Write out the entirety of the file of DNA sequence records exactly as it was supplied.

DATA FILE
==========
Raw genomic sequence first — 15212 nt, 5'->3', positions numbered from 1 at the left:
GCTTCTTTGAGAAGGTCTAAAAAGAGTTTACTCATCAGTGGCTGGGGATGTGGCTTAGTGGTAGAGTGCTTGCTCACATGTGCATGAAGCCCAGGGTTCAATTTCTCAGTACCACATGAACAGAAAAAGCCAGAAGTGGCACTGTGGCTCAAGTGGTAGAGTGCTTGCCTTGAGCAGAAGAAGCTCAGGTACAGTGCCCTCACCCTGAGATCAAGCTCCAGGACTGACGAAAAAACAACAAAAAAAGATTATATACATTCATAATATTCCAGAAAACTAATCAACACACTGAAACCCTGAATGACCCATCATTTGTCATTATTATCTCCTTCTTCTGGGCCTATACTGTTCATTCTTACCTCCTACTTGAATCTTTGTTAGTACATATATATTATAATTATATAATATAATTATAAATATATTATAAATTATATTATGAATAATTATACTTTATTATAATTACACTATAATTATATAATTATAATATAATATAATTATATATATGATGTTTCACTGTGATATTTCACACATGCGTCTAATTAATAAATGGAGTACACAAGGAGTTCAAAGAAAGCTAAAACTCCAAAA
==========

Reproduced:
Raw genomic sequence first — 15212 nt, 5'->3', positions numbered from 1 at the left:
GCTTCTTTGAGAAGGTCTAAAAAGAGTTTACTCATCAGTGGCTGGGGATGTGGCTTAGTGGTAGAGTGCTTGCTCACATGTGCATGAAGCCCAGGGTTCAATTTCTCAGTACCACATGAACAGAAAAAGCCAGAAGTGGCACTGTGGCTCAAGTGGTAGAGTGCTTGCCTTGAGCAGAAGAAGCTCAGGTACAGTGCCCTCACCCTGAGATCAAGCTCCAGGACTGACGAAAAAACAACAAAAAAAGATTATATACATTCATAATATTCCAGAAAACTAATCAACACACTGAAACCCTGAATGACCCATCATTTGTCATTATTATCTCCTTCTTCTGGGCCTATACTGTTCATTCTTACCTCCTACTTGAATCTTTGTTAGTACATATATATTATAATTATATAATATAATTATAAATATATTATAAATTATATTATGAATAATTATACTTTATTATAATTACACTATAATTATATAATTATAATATAATATAATTATATATATGATGTTTCACTGTGATATTTCACACATGCGTCTAATTAATAAATGGAGTACACAAGGAGTTCAAAGAAAGCTAAAACTCCAAAA